NEW YORK — Not everyone earns their diploma.
One out of every four students fails to graduate from high school in four years, according to the National Center for Education Statistics.
Risk factors for dropping out include low academic achievement, mental health problems, truancy, poverty and teen pregnancy.
But here's a shocker from Lynne Strathman, director of Lydia Urban Academy in Rockford, Ill., a small faith-based alternative program for dropouts.
Strathman says the one thing that she consistently finds is that "the last time these students felt successful was the fourth grade."
That's right: Fourth grade. Which means parents and teachers could be ignoring years of red flags.
"Dropping out of school is often the result of a long process of disengagement," agreed Stuart Udell, chairman of the National Dropout Prevention Center, based at Clemson University in South Carolina. And typically, he added, students have multiple risk factors rather than one simple problem. Here are a few of the issues related to teenage dropouts:
- Adult responsibilities, such as work and child-rearing.
Among girls who have babies at age 17 or younger, 60 percent drop out of high school, according to the National Campaign to Prevent Teen Pregnancy. Udell said boys who become fathers are at higher risk, too.
One famous example: Levi Johnston, father of Bristol Palin's baby, interrupted his studies to become an apprentice electrician in Alaska. But the apprenticeship required a high school degree, and he left the program. Bristol graduated with her class, but Levi has not yet earned his diploma, according to interviews in the July issue of GQ magazine and on "Larry King Live."
- Truancy, learning disabilities and mental health problems.
"Truancy is a symptom," not the cause, of dropping out, according to Frederic Reamer, professor at the Rhode Island College School of Social Work and author with his wife of "Finding Help for Struggling Teens: A Guide for Parents and the Professionals Who Work With Them."
Strathman said students who can't succeed academically often become truants because school is "so frustrating to them. They're labeled that they're lazy, but they don't know how to function in school because of a learning disability or a mental health issue." Low achievement leads to behavioral problems: "They felt like failures, and they made themselves get kicked out."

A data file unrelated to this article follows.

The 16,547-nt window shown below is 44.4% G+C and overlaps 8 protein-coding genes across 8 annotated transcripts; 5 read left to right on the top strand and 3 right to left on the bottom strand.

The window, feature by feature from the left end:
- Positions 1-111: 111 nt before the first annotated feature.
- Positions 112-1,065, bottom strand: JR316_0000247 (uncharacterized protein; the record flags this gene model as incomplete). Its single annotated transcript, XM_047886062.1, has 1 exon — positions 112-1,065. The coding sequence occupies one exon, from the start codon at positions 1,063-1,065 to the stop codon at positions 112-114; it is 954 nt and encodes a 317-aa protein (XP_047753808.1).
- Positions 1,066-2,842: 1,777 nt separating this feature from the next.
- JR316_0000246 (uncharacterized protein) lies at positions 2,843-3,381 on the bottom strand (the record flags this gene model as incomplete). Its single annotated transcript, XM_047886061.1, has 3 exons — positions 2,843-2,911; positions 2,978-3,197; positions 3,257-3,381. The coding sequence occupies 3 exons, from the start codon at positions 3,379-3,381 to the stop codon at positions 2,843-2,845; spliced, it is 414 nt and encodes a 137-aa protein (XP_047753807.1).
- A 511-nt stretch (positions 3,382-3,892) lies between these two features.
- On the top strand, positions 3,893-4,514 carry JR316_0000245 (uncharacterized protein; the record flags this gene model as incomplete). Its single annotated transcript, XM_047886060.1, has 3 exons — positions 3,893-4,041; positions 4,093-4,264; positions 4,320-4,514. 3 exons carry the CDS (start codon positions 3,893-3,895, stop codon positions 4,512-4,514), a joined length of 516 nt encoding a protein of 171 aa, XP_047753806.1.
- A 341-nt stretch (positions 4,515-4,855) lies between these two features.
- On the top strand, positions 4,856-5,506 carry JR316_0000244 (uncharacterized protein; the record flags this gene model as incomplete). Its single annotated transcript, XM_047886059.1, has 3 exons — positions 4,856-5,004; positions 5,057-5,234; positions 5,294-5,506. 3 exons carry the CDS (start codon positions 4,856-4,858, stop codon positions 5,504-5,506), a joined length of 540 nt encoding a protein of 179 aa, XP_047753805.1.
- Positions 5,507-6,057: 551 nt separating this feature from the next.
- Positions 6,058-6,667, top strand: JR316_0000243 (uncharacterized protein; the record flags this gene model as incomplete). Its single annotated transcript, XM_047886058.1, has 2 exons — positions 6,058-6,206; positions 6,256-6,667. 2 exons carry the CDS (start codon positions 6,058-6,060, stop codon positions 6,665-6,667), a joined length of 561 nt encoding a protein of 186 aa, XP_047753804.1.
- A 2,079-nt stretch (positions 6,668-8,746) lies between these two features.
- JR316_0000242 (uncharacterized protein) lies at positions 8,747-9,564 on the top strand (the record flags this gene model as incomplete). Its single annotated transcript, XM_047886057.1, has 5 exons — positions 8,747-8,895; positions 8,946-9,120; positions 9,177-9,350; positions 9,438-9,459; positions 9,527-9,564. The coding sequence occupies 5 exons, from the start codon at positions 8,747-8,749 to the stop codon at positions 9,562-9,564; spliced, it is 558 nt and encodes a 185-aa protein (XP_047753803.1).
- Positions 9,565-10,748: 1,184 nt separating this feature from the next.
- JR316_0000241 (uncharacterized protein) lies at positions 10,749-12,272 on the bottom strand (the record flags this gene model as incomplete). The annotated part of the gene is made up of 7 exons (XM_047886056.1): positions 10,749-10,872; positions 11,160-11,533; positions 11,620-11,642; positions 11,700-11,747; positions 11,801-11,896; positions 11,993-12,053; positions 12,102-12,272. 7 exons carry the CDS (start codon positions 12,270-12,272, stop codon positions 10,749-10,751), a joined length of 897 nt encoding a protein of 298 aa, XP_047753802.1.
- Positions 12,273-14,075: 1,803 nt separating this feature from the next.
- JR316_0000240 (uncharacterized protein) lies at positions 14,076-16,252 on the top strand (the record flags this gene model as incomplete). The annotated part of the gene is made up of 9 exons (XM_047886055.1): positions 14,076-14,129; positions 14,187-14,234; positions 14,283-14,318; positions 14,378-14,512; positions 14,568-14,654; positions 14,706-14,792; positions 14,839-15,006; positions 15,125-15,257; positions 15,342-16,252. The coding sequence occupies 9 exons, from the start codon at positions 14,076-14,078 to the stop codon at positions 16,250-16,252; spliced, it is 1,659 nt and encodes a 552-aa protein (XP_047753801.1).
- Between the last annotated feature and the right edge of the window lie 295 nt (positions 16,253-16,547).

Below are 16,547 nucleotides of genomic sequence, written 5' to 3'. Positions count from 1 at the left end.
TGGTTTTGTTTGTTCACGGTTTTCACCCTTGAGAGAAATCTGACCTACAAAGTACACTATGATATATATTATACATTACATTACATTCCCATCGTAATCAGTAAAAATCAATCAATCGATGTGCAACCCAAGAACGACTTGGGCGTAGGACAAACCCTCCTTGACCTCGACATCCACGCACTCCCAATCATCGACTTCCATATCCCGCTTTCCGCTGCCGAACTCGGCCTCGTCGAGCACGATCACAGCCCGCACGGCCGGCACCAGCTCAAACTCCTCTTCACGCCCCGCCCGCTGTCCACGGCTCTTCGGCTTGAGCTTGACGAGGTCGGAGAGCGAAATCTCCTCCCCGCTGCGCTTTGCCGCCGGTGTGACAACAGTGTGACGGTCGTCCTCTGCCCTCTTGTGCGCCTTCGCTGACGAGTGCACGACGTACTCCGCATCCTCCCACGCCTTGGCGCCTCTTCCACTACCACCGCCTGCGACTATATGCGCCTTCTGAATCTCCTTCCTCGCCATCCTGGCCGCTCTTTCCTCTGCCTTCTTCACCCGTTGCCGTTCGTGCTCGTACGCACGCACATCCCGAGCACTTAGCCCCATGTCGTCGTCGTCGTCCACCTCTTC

John Stack, administrator of the Life Skills Center of Akron, Ohio, an alternative school for youth ages 16-22, said it's not unusual for dropouts to enroll in his school "at a fourth-grade reading level. We're trying to get people to understand that if these kids go from a fourth-grade level to a seventh-grade level, that's progress."
Only 64 percent of Hispanic students graduate in four years, with lack of English fluency and inadequate early schooling in other countries among the factors.
But children from affluent, educated families drop out of school, too. Reamer said that in those cases, truant or defiant teens might be academically capable, but often come from "a family where there's a lot of chaos, where parents may be divorcing, or where there may be alcoholism or mental illness. I don't suggest we have to tolerate or excuse the behavior. But it requires quick, constructive intervention and skilled professional help."
Reamer added that "a teenager who may be at risk of dropping out may also be at risk of slitting her wrists, or overdosing, or getting pregnant or having an eating disorder."
While some teens act out, others sometimes withdraw. They might have sexual orientation issues, or simply not fit in. "They are square pegs in a round hole," Reamer said.
Therapy, special academic programs recommended by independent educational consultants, and even online courses for students who can work independently from home are among the options.
In addition to chairing the National Dropout Prevention Center, Udell is CEO of Penn Foster, an online high school diploma and college degree program. Two-thirds of Penn Foster's 50,000 high school students are over age 20. These online classes are the 21st-century equivalent of correspondence courses: Penn Foster was founded in 1890.
Nearly half the dropouts in a 2006 survey by the Bill & Melinda Gates Foundation said they left school because it was boring and irrelevant.
Frank Scafidi knows about that: His son was "deemed a 'difficult' child" in school. Then an assessment showed that the 8-year-old boy was working on a ninth-grade level. Scafidi's wife home-schooled the child until he enrolled in a Sacramento middle school. Trouble started again in high school, so as a teen, he took the California High School Proficiency Exam. Today the young man is in the Air Force, having scored "the highest possible score on the Armed Services Vocational Aptitude Battery exams," Scafidi said.
- Lack of extracurricular activities.
Stacy Hansen, drama director of Valley High School in West Des Moines, Iowa, says students who aren't engaged outside of class risk becoming "disconnected to the high school community."
Hansen's recent production of "The Grapes of Wrath" had 110 actors and 40 students backstage. "People say, 'Why do you put so many kids in? It would be a lot easier with 10.' But part of my job is to give everybody a chance," she said.
A club or activity "creates an immediate family, a place where they belong and they can just be safe, a place where they're known by their first name and they can connect, whether it's arts or athletics or mock trial or dance, or outside of school, a church group or tae kwon do," she said.
- Finally, experts say, we mustn't give up on students who drop out, no matter how difficult their circumstances.
One of the Life Skills Center graduates this year, Bonita Winston, is a 22-year-old mother of five. Empowered by a high school degree, she's got a career goal: Working in anesthesiology.
"If anybody can give an epidural," she said, "it should be me."